Exactly two years after the Fukushima nuclear disaster, perhaps the most crucial issue to be addressed is how many people were harmed by radioactive emissions.
The full tally won’t be known for years, after many scientific studies. But some have rushed to judgment, proclaiming exposures were so small that there will be virtually no harm from Fukushima fallout.
This knee-jerk reaction after a meltdown is nothing new. Nearly 12 years after the Three Mile Island accident in 1979, there were no journal articles examining changes in local cancer rates. But 31 articles in publications like the Journal of Trauma and Stress and Psychosomatic Medicine had already explored psychological consequences.
Eventually, the first articles on cancer cases showed that in the five years after the accident, there was a whopping 64% increase in the cancer cases within 10 miles of Three Mile Island. But the writers, from Columbia University, concluded radiation could not account for this rise, suggesting stress be considered instead. While this was later contested by researchers from the University of North Carolina, many officials still subscribe to the slogan “nobody died at Three Mile Island.”
In 1986, after the Chernobyl catastrophe, officials in the Soviet Union and elsewhere raced to play damage control. The Soviet government admitted 31 rescue workers had died soon after absorbing huge radiation doses extinguishing the fire and trying to bury the red-hot reactor. For years, 31 was often cited as the “total” deaths from Chernobyl. Journal articles on disease and death rates near Chernobyl were slow and limited. The first articles were on rising numbers of local children with thyroid cancer – a very rare condition.
Finally, 20 years after the meltdown, a conference of the World Health Organization, International Atomic Energy Agency, and other groups admitted to 9,000 cancers worldwide from Chernobyl. But this was a tiny fraction of what others were finding. A 2009 New York Academy of Sciences book estimated 985,000 deaths (and rising) worldwide from Chernobyl fallout. The team, led by Alexey Yablokov, examined 5,000 articles and reports, most in Slavic language never before available to researchers.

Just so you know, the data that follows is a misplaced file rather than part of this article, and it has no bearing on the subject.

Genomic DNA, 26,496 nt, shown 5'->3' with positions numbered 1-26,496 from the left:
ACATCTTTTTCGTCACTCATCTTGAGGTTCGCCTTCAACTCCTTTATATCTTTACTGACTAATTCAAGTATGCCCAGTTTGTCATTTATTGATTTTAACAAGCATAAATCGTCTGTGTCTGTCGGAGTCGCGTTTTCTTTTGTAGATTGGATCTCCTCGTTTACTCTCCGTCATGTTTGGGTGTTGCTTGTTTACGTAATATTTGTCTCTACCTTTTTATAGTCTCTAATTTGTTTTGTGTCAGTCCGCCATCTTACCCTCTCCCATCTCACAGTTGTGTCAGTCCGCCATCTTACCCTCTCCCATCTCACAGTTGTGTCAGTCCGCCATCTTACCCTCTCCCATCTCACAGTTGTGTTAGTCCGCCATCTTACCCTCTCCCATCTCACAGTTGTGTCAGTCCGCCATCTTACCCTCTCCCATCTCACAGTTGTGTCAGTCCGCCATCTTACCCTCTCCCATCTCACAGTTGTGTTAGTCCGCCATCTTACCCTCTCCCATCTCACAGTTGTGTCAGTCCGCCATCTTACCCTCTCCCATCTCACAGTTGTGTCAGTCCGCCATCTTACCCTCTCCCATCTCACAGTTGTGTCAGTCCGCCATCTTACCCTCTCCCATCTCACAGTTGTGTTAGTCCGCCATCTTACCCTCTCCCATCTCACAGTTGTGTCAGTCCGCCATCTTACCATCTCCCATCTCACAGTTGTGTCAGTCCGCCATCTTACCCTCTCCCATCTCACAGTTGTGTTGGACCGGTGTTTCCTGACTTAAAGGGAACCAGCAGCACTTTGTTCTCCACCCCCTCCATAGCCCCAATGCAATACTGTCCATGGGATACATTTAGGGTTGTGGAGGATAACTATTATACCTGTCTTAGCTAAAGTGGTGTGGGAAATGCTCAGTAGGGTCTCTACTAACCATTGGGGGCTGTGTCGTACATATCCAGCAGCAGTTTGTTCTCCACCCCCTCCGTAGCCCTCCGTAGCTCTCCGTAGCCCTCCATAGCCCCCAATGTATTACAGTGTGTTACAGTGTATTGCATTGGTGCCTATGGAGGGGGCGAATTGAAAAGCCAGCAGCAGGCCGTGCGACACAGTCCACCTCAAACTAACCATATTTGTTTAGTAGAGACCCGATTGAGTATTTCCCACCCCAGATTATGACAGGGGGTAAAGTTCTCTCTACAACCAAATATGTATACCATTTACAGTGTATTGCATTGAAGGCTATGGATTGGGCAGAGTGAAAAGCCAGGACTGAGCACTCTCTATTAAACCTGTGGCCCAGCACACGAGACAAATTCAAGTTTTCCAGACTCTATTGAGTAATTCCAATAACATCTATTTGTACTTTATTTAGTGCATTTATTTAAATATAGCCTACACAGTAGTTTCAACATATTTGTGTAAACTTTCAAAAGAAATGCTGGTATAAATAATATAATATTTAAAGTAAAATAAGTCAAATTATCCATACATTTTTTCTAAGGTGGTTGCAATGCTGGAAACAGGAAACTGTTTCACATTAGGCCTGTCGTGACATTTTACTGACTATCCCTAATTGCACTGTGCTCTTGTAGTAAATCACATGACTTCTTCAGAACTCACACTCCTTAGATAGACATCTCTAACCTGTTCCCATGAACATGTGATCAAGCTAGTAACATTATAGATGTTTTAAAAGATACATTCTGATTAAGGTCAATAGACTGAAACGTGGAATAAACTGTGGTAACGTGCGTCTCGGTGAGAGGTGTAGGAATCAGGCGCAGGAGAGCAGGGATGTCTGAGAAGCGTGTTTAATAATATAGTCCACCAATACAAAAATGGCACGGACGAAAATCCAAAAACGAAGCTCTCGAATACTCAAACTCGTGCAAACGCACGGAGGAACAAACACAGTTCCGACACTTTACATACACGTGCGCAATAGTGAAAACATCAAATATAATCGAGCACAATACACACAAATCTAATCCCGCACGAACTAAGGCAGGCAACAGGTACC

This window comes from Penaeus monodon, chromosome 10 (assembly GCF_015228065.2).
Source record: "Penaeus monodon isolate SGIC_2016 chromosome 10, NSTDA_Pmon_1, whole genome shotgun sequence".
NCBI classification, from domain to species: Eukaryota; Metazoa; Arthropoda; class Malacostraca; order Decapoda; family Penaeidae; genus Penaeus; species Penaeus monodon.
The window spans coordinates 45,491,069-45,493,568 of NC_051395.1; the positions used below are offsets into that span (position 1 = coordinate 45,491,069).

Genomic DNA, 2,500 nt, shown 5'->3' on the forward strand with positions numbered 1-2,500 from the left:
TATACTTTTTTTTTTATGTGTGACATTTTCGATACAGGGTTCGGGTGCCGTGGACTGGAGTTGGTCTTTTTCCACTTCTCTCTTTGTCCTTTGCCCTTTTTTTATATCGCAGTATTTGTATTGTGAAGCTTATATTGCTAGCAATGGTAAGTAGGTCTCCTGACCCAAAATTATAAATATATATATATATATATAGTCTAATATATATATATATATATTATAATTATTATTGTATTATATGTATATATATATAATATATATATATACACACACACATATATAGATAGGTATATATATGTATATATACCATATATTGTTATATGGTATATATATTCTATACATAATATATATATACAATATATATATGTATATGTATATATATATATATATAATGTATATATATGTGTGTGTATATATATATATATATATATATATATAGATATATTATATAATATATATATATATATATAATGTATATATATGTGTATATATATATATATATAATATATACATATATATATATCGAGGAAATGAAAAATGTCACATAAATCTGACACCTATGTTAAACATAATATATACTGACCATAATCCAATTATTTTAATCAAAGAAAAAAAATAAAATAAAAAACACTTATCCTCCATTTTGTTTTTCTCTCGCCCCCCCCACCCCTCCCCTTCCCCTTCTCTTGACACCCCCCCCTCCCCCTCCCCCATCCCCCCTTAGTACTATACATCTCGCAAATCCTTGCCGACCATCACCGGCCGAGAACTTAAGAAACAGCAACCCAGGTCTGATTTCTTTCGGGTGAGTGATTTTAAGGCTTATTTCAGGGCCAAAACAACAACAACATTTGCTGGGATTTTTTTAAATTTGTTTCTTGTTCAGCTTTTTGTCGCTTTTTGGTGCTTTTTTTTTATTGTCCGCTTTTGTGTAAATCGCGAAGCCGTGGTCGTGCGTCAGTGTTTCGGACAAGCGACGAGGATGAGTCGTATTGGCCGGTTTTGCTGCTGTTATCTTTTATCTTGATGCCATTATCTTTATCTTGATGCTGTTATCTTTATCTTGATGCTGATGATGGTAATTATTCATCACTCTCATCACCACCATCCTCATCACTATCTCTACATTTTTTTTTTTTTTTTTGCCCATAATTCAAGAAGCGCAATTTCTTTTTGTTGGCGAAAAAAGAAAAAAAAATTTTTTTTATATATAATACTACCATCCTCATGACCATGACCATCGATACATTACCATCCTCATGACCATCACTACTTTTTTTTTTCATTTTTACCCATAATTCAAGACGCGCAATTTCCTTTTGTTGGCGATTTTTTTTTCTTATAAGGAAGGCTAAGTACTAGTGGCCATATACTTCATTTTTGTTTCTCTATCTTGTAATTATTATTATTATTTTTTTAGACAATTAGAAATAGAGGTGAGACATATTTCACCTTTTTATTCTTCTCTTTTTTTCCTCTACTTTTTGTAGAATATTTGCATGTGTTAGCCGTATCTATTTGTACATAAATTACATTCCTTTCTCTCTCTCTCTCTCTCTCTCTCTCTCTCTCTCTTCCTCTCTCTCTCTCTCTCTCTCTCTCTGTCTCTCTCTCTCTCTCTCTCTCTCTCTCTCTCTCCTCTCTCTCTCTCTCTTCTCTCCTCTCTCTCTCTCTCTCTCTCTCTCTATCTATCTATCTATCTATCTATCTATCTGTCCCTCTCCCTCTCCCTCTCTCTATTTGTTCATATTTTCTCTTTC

Fukushima was next. While estimates of releases remain variable and inexact, nobody disputes that Fukushima was the worst or second-worst meltdown in history. But predictably, nuclear proponents raced to assure the public that little or no harm would ensue.
First to cover up and minimize damage was the Japanese government and nuclear industry. John Boice of Vanderbilt University went a step further, declaring “there is no opportunity to conduct epidemiologic studies that have any chance of detecting excess cancer risk. The doses are just too low.” At a public hearing in Alabama in December, U.S. Nuclear Regulatory Commission official Victor McCree stated “there was no significant exposure to radiation from the accident at Fukushima Daiichi.” Just days ago, a World Health Organization report concluded there would be no measurable increase in cancer rates from Fukushima – other than a very slight rise in exposed children living closest to the site.
Others have made estimates of the eventual toll from Fukushima. Welsh physicist Christopher Busby projects 417,000 additional cancers just within 125 miles of the plant. American engineer Arnold Gundersen calculates that the meltdown will cause 1 million cancer deaths.
Internist-toxicologist Janette Sherman and I are determined to make public any data on changes in health, as quickly as possible. In the December 2011 International Journal of Health Services, we documented a “bump” in U.S. deaths in the 3-4 months after Fukushima, especially among infants – the same “bump” after Chernobyl. Our recent study in the Open Journal of Pediatrics showed rising numbers of infants born with an under-active thyroid gland – which is highly sensitive to radiation – on the West Coast, where Fukushima fallout was greatest.